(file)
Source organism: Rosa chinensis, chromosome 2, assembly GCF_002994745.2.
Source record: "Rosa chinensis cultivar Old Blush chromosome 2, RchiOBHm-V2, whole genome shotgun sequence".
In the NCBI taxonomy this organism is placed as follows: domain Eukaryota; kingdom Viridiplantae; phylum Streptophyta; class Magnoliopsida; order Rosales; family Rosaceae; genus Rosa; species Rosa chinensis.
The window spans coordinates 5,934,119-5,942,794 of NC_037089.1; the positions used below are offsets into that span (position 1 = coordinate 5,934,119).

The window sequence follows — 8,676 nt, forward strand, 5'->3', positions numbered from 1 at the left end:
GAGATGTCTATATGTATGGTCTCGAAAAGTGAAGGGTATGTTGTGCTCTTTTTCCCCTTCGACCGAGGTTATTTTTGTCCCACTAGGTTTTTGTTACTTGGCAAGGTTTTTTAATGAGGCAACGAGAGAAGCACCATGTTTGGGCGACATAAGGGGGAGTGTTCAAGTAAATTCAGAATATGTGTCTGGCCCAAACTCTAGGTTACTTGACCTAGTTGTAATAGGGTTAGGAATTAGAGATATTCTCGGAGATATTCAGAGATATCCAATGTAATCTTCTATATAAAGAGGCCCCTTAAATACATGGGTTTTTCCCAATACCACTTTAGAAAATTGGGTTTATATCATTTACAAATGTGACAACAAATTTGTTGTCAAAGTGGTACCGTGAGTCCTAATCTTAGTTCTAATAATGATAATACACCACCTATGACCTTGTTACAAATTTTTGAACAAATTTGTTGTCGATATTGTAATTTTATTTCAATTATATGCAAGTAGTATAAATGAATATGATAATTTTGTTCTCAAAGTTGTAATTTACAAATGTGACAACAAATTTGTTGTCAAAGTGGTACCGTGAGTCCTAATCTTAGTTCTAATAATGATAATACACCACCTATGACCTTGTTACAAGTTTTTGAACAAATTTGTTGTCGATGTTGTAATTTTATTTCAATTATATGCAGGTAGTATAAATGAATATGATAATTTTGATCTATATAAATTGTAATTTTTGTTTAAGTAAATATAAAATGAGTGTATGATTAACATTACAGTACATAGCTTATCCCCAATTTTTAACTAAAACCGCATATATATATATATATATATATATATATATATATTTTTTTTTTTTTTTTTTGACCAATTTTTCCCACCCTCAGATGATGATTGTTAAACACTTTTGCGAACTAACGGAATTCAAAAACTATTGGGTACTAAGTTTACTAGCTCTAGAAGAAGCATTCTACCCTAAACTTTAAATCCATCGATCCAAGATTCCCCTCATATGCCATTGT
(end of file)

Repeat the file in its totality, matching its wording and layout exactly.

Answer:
Source organism: Rosa chinensis, chromosome 2, assembly GCF_002994745.2.
Source record: "Rosa chinensis cultivar Old Blush chromosome 2, RchiOBHm-V2, whole genome shotgun sequence".
In the NCBI taxonomy this organism is placed as follows: domain Eukaryota; kingdom Viridiplantae; phylum Streptophyta; class Magnoliopsida; order Rosales; family Rosaceae; genus Rosa; species Rosa chinensis.
The window spans coordinates 5,934,119-5,942,794 of NC_037089.1; the positions used below are offsets into that span (position 1 = coordinate 5,934,119).

The window sequence follows — 8,676 nt, forward strand, 5'->3', positions numbered from 1 at the left end:
GAGATGTCTATATGTATGGTCTCGAAAAGTGAAGGGTATGTTGTGCTCTTTTTCCCCTTCGACCGAGGTTATTTTTGTCCCACTAGGTTTTTGTTACTTGGCAAGGTTTTTTAATGAGGCAACGAGAGAAGCACCATGTTTGGGCGACATAAGGGGGAGTGTTCAAGTAAATTCAGAATATGTGTCTGGCCCAAACTCTAGGTTACTTGACCTAGTTGTAATAGGGTTAGGAATTAGAGATATTCTCGGAGATATTCAGAGATATCCAATGTAATCTTCTATATAAAGAGGCCCCTTAAATACATGGGTTTTTCCCAATACCACTTTAGAAAATTGGGTTTATATCATTTACAAATGTGACAACAAATTTGTTGTCAAAGTGGTACCGTGAGTCCTAATCTTAGTTCTAATAATGATAATACACCACCTATGACCTTGTTACAAATTTTTGAACAAATTTGTTGTCGATATTGTAATTTTATTTCAATTATATGCAAGTAGTATAAATGAATATGATAATTTTGTTCTCAAAGTTGTAATTTACAAATGTGACAACAAATTTGTTGTCAAAGTGGTACCGTGAGTCCTAATCTTAGTTCTAATAATGATAATACACCACCTATGACCTTGTTACAAGTTTTTGAACAAATTTGTTGTCGATGTTGTAATTTTATTTCAATTATATGCAGGTAGTATAAATGAATATGATAATTTTGATCTATATAAATTGTAATTTTTGTTTAAGTAAATATAAAATGAGTGTATGATTAACATTACAGTACATAGCTTATCCCCAATTTTTAACTAAAACCGCATATATATATATATATATATATATATATATATATTTTTTTTTTTTTTTTTTGACCAATTTTTCCCACCCTCAGATGATGATTGTTAAACACTTTTGCGAACTAACGGAATTCAAAAACTATTGGGTACTAAGTTTACTAGCTCTAGAAGAAGCATTCTACCCTAAACTTTAAATCCATCGATCCAAGATTCCCCTCATATGCCATTGT